“Sometimes we can help people financially, or with food and clothing. And sometimes what we can offer is hope through prayer,” said Kristi Sylvester, development director. “Regardless, we ask everyone at the end of their time here if we can say a prayer, it's not pushy. And I don't know that anybody has ever said 'no.' ”
Some of GraceWorks' activities are high profile, Dublin said, such as 2010 when it served as the Red Cross relief center during the so-called 1,000-Year Flood that snatched 31 lives, and washed away hundreds of homes and businesses in the region. And this holiday season, the organization will notably ensure hundreds of families in need will have meals this Thanksgiving and Christmas. It also makes sure parents can provide their children – and each other, if need be – gifts to unwrap Christmas morning.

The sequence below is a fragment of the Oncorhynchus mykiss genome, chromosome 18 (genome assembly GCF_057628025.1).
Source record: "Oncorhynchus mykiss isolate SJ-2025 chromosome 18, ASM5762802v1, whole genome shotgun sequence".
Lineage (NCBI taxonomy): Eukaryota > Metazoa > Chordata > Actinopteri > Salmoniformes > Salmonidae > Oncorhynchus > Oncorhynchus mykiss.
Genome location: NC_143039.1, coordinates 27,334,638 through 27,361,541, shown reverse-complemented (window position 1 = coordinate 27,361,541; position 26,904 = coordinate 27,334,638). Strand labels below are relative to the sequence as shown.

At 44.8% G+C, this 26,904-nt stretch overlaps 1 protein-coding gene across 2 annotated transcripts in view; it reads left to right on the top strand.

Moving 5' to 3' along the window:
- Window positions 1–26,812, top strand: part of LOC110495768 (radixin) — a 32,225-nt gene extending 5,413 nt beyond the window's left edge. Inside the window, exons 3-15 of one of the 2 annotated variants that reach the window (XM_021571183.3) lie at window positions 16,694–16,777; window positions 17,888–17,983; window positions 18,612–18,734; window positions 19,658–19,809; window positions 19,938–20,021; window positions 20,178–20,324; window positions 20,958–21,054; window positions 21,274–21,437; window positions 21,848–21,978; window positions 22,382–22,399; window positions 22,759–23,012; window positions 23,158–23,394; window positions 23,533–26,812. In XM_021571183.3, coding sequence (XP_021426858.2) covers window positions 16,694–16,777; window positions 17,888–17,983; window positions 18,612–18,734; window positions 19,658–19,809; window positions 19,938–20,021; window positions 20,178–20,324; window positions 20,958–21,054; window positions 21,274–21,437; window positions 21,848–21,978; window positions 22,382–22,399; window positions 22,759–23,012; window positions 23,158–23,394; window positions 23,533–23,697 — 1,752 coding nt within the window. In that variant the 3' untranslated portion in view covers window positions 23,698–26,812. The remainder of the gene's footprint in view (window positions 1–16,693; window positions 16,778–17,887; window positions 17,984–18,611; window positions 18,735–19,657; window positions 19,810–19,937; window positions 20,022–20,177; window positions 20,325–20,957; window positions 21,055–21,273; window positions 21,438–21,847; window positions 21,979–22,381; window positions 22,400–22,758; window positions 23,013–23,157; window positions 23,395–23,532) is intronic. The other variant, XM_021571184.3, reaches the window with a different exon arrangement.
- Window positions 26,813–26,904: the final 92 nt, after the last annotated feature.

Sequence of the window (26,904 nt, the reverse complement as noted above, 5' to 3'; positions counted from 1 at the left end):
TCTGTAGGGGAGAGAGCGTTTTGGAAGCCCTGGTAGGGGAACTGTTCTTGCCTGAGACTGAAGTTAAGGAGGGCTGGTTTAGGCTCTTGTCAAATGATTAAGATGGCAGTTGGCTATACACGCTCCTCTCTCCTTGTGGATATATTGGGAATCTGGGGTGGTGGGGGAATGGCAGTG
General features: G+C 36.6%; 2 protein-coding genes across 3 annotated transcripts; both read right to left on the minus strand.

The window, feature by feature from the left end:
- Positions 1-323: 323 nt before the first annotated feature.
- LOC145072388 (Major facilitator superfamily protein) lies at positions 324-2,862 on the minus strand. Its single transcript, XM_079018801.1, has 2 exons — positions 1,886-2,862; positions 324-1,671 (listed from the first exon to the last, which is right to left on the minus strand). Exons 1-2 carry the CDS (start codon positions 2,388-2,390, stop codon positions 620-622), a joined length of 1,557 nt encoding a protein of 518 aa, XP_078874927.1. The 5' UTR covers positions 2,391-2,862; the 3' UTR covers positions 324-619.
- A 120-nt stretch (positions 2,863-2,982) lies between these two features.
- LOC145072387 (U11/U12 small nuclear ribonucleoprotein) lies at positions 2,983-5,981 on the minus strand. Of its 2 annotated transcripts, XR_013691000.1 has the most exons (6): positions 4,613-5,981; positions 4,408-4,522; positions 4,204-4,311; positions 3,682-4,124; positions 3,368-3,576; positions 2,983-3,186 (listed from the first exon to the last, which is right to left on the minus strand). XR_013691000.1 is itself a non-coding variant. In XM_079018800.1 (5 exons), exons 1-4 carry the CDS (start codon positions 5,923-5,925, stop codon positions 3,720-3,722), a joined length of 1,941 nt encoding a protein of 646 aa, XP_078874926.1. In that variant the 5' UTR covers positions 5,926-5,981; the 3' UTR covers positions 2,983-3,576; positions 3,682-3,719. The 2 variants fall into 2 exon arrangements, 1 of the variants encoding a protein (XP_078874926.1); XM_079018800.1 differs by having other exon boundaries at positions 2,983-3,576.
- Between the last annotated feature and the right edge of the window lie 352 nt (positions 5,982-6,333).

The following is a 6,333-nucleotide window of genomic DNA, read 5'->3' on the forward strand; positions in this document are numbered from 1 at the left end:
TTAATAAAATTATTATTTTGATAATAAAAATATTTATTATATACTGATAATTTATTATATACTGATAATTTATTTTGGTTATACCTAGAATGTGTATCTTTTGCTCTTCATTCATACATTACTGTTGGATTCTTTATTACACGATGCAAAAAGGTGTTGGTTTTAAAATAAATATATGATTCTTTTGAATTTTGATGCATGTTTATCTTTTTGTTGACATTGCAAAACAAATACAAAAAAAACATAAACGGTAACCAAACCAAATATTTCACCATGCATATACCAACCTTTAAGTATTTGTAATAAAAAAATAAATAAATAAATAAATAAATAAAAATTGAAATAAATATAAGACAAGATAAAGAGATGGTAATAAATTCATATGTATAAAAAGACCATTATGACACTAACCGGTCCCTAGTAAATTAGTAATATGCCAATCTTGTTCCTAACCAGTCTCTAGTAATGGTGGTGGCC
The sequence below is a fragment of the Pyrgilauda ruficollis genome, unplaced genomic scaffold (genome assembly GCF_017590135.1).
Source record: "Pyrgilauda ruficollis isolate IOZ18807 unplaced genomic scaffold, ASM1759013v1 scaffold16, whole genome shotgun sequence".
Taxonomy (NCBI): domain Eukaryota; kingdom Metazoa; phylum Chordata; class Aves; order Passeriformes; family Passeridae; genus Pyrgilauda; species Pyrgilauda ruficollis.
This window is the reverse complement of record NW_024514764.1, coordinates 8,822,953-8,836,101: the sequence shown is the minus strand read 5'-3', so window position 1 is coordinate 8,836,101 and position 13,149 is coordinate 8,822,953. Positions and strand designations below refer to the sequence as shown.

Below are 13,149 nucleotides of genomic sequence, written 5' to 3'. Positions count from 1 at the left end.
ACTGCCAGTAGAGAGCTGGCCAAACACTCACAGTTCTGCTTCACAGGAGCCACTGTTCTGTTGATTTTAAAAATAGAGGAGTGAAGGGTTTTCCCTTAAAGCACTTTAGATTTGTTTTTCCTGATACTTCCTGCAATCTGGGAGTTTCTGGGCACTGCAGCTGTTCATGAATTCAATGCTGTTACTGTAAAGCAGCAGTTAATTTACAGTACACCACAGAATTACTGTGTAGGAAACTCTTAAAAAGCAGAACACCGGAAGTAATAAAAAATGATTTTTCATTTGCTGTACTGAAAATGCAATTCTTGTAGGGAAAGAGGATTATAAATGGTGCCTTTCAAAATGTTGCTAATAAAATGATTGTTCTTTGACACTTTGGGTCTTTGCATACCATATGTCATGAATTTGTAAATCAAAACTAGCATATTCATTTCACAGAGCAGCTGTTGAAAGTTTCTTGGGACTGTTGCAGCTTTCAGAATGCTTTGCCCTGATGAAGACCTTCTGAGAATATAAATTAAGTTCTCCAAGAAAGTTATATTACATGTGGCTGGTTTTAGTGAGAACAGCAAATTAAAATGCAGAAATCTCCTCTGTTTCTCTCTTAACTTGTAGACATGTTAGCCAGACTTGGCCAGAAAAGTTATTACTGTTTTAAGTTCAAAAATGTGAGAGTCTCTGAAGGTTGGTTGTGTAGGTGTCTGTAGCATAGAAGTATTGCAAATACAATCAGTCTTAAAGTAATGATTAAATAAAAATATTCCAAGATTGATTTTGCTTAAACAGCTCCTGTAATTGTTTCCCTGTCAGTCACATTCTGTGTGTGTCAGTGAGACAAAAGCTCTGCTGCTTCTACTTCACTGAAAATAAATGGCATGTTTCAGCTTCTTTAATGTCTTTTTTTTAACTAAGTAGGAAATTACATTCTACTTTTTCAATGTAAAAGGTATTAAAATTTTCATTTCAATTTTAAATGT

Some of GraceWorks' other initiatives are intentionally invisible. Through one such program, GraceWorks provides 400 students in 10 public schools each week with nutritious food to eat over the weekend.
“We send packs of food home with some children on the weekend who otherwise might not have nutritious food to eat,” Sylvester said. “Teachers or counselors discreetly put food in their backpacks on Friday so other kids won't see it. We currently do this in 10 public schools, and have two more on the waiting list.”
Four hundred students may sound like a lot. But it's a tiny fraction of the 5,900 children in Williamson County Schools considered economically disadvantaged and would almost assuredly benefit from the program.
“That's the potential,” Sylvester said. “The need is great.”
As much as GraceWorks supports the community, the community also supports GraceWorks. Individuals donate clothes, furniture, food, and money. And corporate support is “tremendous,” Sylvester said. Grocery stores, including Kroger and Publix, each hold food drives annually, most notably during the holidays. Not to mention school-supply drives at the advent of each new academic year.